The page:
Talk about bursting petty little ego bubbles. And this was just the beginning!

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Re: The Autobiography Of A Killer

Postby Manmohan » 18 May 2019 21:18

Suddenly I realized that the uncle must be waiting for an answer. Focussed back on him and yes, there he was, clearly expecting a correct reply.

Cadet Manmohan, Saab’, I squeaked, a bit louder this time.

This reply seemed to satisfy him and he broke into a half smile, perhaps satisfied that he had imparted the first military lesson to yet another soul. Satisfied that I’d learned the first lesson, he introduced himself. He was Subedar Kripal Singh Rawat, from 9th Battalion The Kumaon Regiment, a drill instructor in the Academy.

Now came the formalities. Call letter was demanded and produced. The box and other small pieces of baggage were deposited into a waiting truck while he jotted down something in the papers lying on the table.

Soon he and I both were done with our respective tasks. I looked at him expectantly and he told me that we would move after waiting for the Goa Express to come in at 4:30pm. There was about an hour to kill. I took permission and went across the road to the nearest phone booth to call up home so that I could let them know I had reached safe and sound.

The phone call went by in a blur of mixed emotions that cannot really be described. It was my first contact with my parents from my new home. I can’t say for sure whether they too saw it that way. Especially with my Dad, I could never be sure. He is exceptionally ‘gifted’ when it comes to conversations with me. This day too it was more an interrogation than a conversation!

It went something like this:-

He: Did you have the Dosas at Manmad? (Yes, this was the opening question!)

I: Yes

He: Where are you now?

I: Reached.

He: Koi aaya tere ko lene ke liye? (Did anyone come to pick you up?)

He too had no idea about how military receptions worked

I: Haan, will be leaving shortly.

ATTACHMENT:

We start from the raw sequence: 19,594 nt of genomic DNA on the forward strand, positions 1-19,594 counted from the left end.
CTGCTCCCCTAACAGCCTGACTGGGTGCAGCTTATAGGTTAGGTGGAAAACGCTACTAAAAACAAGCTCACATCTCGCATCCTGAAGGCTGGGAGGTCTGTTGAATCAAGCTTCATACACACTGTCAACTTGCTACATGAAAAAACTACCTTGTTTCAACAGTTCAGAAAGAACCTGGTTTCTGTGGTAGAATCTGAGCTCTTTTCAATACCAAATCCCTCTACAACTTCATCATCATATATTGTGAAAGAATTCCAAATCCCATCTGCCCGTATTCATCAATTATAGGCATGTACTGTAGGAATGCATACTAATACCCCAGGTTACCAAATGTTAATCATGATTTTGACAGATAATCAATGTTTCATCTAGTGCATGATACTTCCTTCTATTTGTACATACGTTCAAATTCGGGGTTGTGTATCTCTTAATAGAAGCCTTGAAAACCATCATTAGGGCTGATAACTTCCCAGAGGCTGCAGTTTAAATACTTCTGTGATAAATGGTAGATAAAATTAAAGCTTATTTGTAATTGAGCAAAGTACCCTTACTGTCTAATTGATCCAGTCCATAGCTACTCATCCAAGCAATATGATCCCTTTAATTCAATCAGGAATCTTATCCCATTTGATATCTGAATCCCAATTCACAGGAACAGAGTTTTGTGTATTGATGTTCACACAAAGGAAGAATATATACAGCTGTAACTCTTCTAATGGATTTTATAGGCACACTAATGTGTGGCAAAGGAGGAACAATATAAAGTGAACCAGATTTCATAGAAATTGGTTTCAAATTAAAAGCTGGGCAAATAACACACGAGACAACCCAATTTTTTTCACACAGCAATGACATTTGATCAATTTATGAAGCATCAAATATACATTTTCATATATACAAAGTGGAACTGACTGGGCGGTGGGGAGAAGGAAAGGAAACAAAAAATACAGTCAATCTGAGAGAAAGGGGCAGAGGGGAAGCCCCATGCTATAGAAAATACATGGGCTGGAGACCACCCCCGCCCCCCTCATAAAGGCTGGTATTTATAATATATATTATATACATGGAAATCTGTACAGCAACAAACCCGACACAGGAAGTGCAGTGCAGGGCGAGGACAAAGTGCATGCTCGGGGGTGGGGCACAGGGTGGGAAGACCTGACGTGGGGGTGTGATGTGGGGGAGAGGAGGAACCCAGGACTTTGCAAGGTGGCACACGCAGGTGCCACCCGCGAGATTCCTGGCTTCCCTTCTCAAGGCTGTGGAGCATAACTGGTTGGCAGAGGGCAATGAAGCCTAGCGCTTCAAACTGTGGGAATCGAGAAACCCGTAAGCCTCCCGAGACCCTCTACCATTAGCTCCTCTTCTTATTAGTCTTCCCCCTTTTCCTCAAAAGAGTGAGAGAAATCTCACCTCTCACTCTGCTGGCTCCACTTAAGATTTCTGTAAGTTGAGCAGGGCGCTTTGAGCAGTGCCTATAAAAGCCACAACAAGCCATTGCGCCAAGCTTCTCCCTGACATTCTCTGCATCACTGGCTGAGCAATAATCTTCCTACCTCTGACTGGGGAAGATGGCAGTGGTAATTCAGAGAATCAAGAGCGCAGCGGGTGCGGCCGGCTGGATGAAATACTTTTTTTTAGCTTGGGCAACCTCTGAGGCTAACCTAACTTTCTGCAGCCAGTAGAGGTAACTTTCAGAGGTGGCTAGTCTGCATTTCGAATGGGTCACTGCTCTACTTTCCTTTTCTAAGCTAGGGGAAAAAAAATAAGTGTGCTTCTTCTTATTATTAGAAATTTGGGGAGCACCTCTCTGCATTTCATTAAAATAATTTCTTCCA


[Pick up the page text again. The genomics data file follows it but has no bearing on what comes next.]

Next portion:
He: Ok, tera bill badh raha hoga. Phone rakh de ab. Call me once you reach the Academy. (Your bill must be increasing. Disconnect now. Call me once you reach the Academy)

I: Ok Dad.

The next call home would happen 11 days later.

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Re: The Autobiography Of A Killer

Postby Manmohan » 19 May 2019 08:58

For the time being however, I was blissfully unaware of this as I walked back towards the reception and the uniformed uncle. Wait, Kripal Singh Saab was what he had told me to address him as. No more ‘uncle’ business. Glad I hadn’t actually called him uncle!

Soon after Dad disconnected, I had dialled ‘her’ number as well. I knew she would be in college at this hour, but hoping against hope, decided to take a chance. Nope. She wasn’t home, her mother replied. Hearing ‘her’ voice too would have to wait for some time. Even though I knew ‘she’ wouldn’t be there, yet I was sad I wasn’t able to speak to ‘her’.

HO GAYI BAAT? (Spoken home?)

Damn, it would take a while to get used to this booming voice. Even for someone like me who came from a loud Punjabi family.

Ji Saab, I replied.

A moment of silence followed as he probably realized my mental state. I was down in the dumps. Home as I knew it, was more than 1,500km away. And I still had no clue what the new ‘home’ looked like. To pile on it all, the much needed balm of hearing ‘her’ voice again too had eluded me.

BAITHO (Sit)